The problem is that in conventional medicine all these infections are treated with even more antibiotics. For example, a treatment for H pylori involves not only one antibiotic but a triple and quadruple therapy when 3 or 4 antibiotics are used to erradicate this bacteria. Antibiotic resistance and weak immune system make this approach ineffective.
However, there are natural substances that are often even more effective than antibiotics. Often natural compounds for H pylori remain the only option for people who have already developed an antibiotic resistance.
7 Steps To Avoid Negative Antibiotic Impact On Your Thyroid
1. Use antibiotics responsibly. They are designed to fight infections and are absolutely useless for a common cold and flu.
2. Check if antibiotics contain fluoride as one of ingredients and are on the list of fluoroquinolones or quinolones family that is well-known to reduce absorption of thyroid medication.
The quinolones include the following antibiotics: Ciprofloxacin, Cipro, Ciloxan eye drops, Levofloxacin, Levaquin, Quixin, Moxifloxacin, Avelox, Vigamox eye drops, Norfloxacin, Noroxin, Ofloxacin, Ocuflox, Floxin, Floxin Otic, Floxacin, Trovafloxacin, Trovan and alatrofloxacin.
3. Ask for a less aggressive type of antibiotics that cause less damage to your intestinal walls.
4. Repair your gut damage and restore flora after antibiotic use.
Doctors prescribe antibiotics but they fail to take measures to repair damage that these drugs cause to your gut flora. As a result, the gut flora of most patients treated with antibiotics never fully recover.
Constipation, indigestion and bloating are very common symptoms of severe dysbiosis and a weak immune system that is unable to fight infections. Unfortunately, probiotics alone are only bandaids and do not fully replenish the gut flora with all good bacteria. It is important not only to re-populate the intestines with beneficial bacteria but also restore the variety of species.
5. Watch for antibiotics in your food, especially animal products like dairy, eggs, fish and meats.
6. Get tested for persistent infections if you continue to struggle with low grade inflammation, Hashimoto’s and hypothyroidism symptoms that just don’t go away.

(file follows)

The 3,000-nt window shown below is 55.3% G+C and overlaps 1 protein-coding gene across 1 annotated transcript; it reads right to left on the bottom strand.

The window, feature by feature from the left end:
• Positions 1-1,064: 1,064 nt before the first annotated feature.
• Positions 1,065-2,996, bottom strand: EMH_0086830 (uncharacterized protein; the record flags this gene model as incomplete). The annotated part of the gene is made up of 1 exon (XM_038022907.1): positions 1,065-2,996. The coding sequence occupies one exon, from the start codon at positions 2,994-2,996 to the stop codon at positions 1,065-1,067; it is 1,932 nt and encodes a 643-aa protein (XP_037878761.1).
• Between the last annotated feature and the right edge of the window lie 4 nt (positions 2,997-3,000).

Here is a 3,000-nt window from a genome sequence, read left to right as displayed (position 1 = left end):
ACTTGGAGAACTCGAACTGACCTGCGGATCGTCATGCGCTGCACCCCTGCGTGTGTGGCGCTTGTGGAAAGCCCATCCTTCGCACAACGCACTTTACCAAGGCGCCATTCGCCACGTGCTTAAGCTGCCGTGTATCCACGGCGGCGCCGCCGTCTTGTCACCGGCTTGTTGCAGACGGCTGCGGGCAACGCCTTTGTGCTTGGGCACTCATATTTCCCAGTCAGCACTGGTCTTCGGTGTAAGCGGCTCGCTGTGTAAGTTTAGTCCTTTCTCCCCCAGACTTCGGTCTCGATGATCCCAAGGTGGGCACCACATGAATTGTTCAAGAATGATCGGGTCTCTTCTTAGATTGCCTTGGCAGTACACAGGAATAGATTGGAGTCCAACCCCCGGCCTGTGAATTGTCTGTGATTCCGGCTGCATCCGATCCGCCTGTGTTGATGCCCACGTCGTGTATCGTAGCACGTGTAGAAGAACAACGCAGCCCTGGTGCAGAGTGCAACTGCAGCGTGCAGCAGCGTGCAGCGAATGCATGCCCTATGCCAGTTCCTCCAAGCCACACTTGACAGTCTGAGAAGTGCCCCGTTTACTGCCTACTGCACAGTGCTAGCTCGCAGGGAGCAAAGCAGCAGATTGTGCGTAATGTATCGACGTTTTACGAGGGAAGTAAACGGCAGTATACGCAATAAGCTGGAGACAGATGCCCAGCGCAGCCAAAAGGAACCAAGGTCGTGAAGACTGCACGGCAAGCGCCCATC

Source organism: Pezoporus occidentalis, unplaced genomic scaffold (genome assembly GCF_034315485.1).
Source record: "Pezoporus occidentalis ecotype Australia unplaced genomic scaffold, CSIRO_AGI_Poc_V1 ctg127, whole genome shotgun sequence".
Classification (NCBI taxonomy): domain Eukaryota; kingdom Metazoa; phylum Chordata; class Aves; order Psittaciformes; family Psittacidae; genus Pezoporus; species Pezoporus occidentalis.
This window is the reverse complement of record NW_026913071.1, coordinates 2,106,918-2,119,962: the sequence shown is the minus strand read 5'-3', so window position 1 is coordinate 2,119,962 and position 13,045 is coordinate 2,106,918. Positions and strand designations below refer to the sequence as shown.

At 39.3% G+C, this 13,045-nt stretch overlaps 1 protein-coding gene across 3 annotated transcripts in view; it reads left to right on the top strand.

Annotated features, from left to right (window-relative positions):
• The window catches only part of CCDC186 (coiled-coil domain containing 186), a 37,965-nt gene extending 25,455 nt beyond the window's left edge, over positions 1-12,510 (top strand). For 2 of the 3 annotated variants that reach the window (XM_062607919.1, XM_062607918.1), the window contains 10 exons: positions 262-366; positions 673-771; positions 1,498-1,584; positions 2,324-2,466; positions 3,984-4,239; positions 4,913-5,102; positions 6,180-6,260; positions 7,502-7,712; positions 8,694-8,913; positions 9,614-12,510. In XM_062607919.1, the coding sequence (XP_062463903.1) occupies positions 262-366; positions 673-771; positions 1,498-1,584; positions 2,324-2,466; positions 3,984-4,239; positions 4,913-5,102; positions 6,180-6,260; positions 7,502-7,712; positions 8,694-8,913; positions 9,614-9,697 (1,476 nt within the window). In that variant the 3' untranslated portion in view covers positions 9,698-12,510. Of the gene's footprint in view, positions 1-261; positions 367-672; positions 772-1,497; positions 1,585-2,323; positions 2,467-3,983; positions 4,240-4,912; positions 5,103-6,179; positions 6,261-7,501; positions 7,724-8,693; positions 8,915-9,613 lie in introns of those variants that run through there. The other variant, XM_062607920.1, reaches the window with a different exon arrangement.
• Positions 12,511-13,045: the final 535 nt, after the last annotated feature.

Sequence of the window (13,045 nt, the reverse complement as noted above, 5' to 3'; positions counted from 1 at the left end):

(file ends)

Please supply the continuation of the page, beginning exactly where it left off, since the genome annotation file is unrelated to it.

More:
7. Consider a natural alternative to antibiotics.
As you see antibiotics are not always the best available solution, especially when it comes to a compromised immune system in people with hypothyroidism and Hashimoto’s and those who already developed antibiotic resistance.
The good news is that there are powerful natural herbal alternatives available that use different mechanisms of action. As such, plant antibiotic choices can help with many common alignments without further contributing to resistance issues and help to recover from the damage caused by antibiotic use.
Look into available natural alternatives to antibiotics and other drugs and use them whenever possible.
A good place to start is a new book The Antibiotic Epidemic: How To Fight Superbugs And Emerging Bacteria that shows you how to help prevent antibiotic resistance the natural way. You can learn about powerful plant-based antimicrobials and get recipes to help strengthen your immune system and diminish the need for antibiotics.
This book provides you with best-known ways how to fight common illnesses such as sinus, throat and ear infections, chest congestion, C difficile bacteria, Helicobacter Pylori, salmonella, E. coli, MRSA (Methicillin-resistant Staphylococcus aureus infection that is caused by a type of staph bacteria and is resistant to Vancomycin) and many other common health issues that antibiotics are often prescribed for.
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Ciprofloxacin and Rifampin Have Opposite Effects on Levothyroxine Absorption. Goldberg, A. et. al. Thyroid, October, 2013
Cohen, S. Thyroid Healthy. 2014
The Antibiotic Resistance Crisis: Part 1: Causes and Threats. Ventola CL. Pharmacy and Therapeutics. 2015;40(4):277-283.